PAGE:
8. Allose

It is an aldohexose sugar and C3 epimer of glucose. Its availability in nature is rare and only reported in the African shrub called Protea rubropilosa as a 6-O-cinnamyl glycoside and in the fresh-water alga known as Ochromas malhamensis. Its exact concentration in the biome is unknown and it is soluble in water and experimentally inexplicable in methanol. It has only 80% sweetness to the table sugar but explicitly low calories per gram which makes it an exceptional counterfeit to the sucrose and other synthetic artificial sweeteners.

9. Apiose

The rare sugar apiose present in the cell wall polysaccharides of the higher plants. One example of this is the apiosylated galacturonans of pectins in plants. Apiose is an unusual monosaccharide and is alluring for scientists from more than a hundred years (13). The apiosylation of the secondary metabolites of plants is still a matter of research but apiose has already become a sugar with extra benefits. Due to the presence of different sugars especially rare sugar like apiose in the hairy rhamnogalacturonan region of pectin, it is useful to prepare the low-calorie jams.  No authenticated research data is available on the sweetness, calorific value and glycemic index of the apiose (13). But some independent studies done using apiose indicated it as a potential candidate for sugar-free society. The severity of sweet dependence is increasing rapidly. We have an increased threshold of obesity and cardiovascular diseases in our population. Rare sugar can be a concrete solution but firstly we should change our priority.

And what about the artificial sweeteners?

As we are discussing this today we have a well-established industry of artificial sweeteners and it is still growing gradually. The artificial sweetener market is estimated to expand at a CAGR of 5.05% to reach US$9.704 billion in 2024 from US$7.22 billion from where it was last year (14). We have a huge variety of artificial sweeteners, e.g., Aspartame, Adwantame, Neotame, Sucralose, etc. They usually are 2000 to 20000 times sweet to the table sugar with less calorie and negligible glycemic index (3).  Even though they have  many good effects on health like, good for weight loss (known to reduce the appetite), enhance the gut microflora, provide immunity to the metabolic syndromes and up to a certain extent they help to curb diabetes (especially type II).  However, despite its benefits, the interaction of the artificial sweeter and our body is complex. Let’s take an example of Aspartame only, which is an FDA approved artificial sweetener (5). There are certain reports which have shown the relatively high headache, depression, and seizures in some peoples after regular consumption of the aspartame (5). In the case of a person suffering from diseases like phenyl ketone urea (PKU), it is not advisable to consume aspartame. In another study, the craving for eating more sugar has also been reported after consuming synthetic sugars. The side effects cannot be underestimated when food is related because any negligence do permanent damage to not only our health but also future generations.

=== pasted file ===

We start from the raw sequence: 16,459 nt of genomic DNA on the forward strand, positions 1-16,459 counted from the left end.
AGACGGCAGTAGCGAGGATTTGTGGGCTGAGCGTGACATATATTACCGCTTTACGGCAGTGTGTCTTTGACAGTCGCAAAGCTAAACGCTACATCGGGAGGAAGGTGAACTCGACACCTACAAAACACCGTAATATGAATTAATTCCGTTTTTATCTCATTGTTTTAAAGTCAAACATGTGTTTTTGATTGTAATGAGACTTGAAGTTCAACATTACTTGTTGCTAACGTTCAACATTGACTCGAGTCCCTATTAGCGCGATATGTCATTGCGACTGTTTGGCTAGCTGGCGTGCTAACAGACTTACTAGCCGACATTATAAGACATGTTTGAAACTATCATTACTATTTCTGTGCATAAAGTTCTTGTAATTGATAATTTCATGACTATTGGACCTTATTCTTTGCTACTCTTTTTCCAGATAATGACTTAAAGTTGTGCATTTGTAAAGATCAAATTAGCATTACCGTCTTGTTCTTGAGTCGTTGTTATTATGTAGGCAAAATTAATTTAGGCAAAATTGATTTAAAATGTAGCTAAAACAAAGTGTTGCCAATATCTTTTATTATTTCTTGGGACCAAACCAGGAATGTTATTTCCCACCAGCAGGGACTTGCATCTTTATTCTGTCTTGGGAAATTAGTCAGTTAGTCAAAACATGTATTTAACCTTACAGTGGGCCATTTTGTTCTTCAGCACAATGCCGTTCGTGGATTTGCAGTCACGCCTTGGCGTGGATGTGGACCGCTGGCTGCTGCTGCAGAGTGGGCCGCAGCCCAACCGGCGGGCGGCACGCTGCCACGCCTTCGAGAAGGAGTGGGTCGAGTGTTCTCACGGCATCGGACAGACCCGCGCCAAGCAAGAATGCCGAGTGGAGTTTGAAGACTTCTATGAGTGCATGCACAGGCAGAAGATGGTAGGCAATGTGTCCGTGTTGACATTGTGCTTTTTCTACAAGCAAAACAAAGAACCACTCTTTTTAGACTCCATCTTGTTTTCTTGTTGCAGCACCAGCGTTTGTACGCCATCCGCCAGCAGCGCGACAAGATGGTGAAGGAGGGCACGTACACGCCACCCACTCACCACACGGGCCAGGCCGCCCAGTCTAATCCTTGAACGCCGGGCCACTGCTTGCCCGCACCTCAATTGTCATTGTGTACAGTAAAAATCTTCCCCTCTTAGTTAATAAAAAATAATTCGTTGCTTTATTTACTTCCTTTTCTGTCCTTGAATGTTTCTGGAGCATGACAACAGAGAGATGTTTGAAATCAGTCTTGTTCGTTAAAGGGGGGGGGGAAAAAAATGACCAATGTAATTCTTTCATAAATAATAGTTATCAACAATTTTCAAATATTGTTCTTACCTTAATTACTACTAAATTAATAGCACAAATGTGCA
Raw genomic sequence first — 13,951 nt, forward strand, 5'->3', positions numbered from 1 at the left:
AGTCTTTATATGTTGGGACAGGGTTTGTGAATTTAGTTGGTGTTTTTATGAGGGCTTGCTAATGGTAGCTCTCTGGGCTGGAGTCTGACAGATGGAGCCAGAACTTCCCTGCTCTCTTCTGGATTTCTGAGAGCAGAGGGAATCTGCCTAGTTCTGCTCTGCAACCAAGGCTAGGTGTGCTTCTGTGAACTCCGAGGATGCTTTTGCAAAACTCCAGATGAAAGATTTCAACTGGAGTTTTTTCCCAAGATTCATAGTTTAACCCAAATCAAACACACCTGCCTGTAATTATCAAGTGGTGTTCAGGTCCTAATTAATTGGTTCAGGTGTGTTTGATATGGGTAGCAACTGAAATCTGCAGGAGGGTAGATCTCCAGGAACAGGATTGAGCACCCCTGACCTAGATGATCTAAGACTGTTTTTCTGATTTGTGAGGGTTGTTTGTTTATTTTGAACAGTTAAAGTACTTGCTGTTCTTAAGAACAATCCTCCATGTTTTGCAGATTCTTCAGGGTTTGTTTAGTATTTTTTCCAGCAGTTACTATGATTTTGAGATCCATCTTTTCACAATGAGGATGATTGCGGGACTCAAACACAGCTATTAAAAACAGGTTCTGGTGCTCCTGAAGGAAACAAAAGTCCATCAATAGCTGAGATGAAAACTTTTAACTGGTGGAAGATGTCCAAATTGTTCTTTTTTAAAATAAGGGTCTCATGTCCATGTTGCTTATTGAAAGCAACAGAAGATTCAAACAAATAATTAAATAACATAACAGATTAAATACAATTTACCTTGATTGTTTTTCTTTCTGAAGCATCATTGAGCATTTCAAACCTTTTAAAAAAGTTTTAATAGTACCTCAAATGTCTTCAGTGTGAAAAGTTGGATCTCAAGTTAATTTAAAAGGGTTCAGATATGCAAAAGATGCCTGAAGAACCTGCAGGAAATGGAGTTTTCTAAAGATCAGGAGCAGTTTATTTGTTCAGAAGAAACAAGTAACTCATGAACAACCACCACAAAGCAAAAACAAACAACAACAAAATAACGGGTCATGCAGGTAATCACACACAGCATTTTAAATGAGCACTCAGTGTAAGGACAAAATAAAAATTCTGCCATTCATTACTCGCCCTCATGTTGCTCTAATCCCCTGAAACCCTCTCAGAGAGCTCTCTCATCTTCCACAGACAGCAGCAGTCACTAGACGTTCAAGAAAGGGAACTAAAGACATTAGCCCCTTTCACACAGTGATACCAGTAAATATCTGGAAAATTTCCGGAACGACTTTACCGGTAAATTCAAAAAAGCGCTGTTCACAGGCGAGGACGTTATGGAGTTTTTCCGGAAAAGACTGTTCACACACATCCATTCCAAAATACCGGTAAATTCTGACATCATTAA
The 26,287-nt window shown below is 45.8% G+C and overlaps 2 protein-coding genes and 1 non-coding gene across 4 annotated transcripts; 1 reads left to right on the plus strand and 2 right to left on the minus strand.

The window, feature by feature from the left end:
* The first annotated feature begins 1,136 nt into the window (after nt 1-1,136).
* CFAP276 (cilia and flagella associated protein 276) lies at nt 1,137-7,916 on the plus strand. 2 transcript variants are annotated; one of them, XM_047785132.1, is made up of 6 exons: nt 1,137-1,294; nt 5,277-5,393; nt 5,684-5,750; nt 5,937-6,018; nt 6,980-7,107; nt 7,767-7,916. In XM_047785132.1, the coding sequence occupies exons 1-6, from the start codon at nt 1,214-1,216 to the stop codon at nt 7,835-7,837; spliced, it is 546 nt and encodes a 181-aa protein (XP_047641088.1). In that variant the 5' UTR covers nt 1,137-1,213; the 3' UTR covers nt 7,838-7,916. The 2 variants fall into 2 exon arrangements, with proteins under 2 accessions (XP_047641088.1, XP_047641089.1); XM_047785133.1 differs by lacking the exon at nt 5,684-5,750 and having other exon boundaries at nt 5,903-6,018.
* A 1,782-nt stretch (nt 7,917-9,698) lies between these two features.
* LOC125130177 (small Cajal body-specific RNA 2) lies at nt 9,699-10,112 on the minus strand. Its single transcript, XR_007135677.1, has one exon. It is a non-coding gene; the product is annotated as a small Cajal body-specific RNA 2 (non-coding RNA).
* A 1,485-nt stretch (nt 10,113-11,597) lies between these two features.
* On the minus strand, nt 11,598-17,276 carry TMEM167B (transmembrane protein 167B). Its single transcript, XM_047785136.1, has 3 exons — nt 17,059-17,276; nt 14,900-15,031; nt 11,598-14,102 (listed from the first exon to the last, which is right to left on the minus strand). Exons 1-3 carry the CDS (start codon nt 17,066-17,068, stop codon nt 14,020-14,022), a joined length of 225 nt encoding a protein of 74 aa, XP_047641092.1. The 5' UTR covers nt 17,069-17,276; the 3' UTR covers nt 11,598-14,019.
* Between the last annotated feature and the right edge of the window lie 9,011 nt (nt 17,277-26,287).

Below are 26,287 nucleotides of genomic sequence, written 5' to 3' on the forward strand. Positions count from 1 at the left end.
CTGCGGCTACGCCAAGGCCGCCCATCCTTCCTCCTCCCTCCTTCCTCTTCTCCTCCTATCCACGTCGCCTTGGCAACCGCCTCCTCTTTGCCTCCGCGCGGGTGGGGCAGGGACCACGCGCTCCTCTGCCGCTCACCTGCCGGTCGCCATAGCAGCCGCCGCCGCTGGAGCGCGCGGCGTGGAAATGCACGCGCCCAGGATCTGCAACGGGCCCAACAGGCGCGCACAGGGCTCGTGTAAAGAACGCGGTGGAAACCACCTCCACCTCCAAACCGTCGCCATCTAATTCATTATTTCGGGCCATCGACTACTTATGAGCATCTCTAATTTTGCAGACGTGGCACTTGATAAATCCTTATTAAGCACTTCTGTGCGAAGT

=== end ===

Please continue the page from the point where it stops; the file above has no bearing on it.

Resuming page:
The message to take home

Sugar is an immortal and unavoidable component of our food. Sugar is not troublesome in itself but its overconsumption has a severe impact on health. The demand for alternate sugars has become a need of the hour. It is good we are already searching for sugar substitutes and we even have some potential candidates. The biotech industry has a crucial role to play here because the world population is growing so are the diseases. It will be a crucial task for the industry also to provide a variety of rare sugar to fulfil its demand with no compromise to quality. Artificial sweeteners provide some sort of benefits but they are not “magic bullets” and have severe health impacts also. Rare sugar are the ray of hope. Sugar has been the part of the cultural evolution of many civilizations and also a major driving force for globalization. There is no doubt that the sugar has driven the tasteful evolution of humans from insipid to its delicious present. Needless to say that rare sugar are essential to create a world that can still enjoy the taste of sugar without a negative impact on health.

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Plant geneticsGene therapy | Stem cells |DNA sequencing data analysisGenetics and Genomics 



  9. Alternative sugars: Yacon syrup (nectar). Br Dent J 223, 625 (2017) doi:10.1038/sj.bdj.2017.943.
  10. Kim, “Current studies on biological tagatose production using L-arabinose isomerase: A review and future perspective,” Applied Microbiology and Biotechnology, vol. 65, no. 3, pp. 243–249, 2004.
  11. Marion Guerrero-Wyss, Samuel Durán Agüero, and Lisse Angarita Dávila, “D-Tagatose Is a Promising Sweetener to Control Glycaemia: A New Functional Food,” BioMed Research International, vol. 2018, Article ID 8718053, 7 pages, 2018.
  12. Würsch, P., Welsch, C. and Arnaud, M.J., 1979. Metabolism of L-sorbose in the rat and the effect of the intestinal microflora on its utilization both in the rat and in the human. Annals of Nutrition and Metabolism, 23(3), pp.145-155.
  13. Pičmanová, M. and Møller, B.L., 2016. Apiose: one of nature’s witty games. Glycobiology, 26(5), pp.430-442.


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Experienced biotechnologist and Senior Research Fellow at Center of Innovative and Applied Bioprocessing.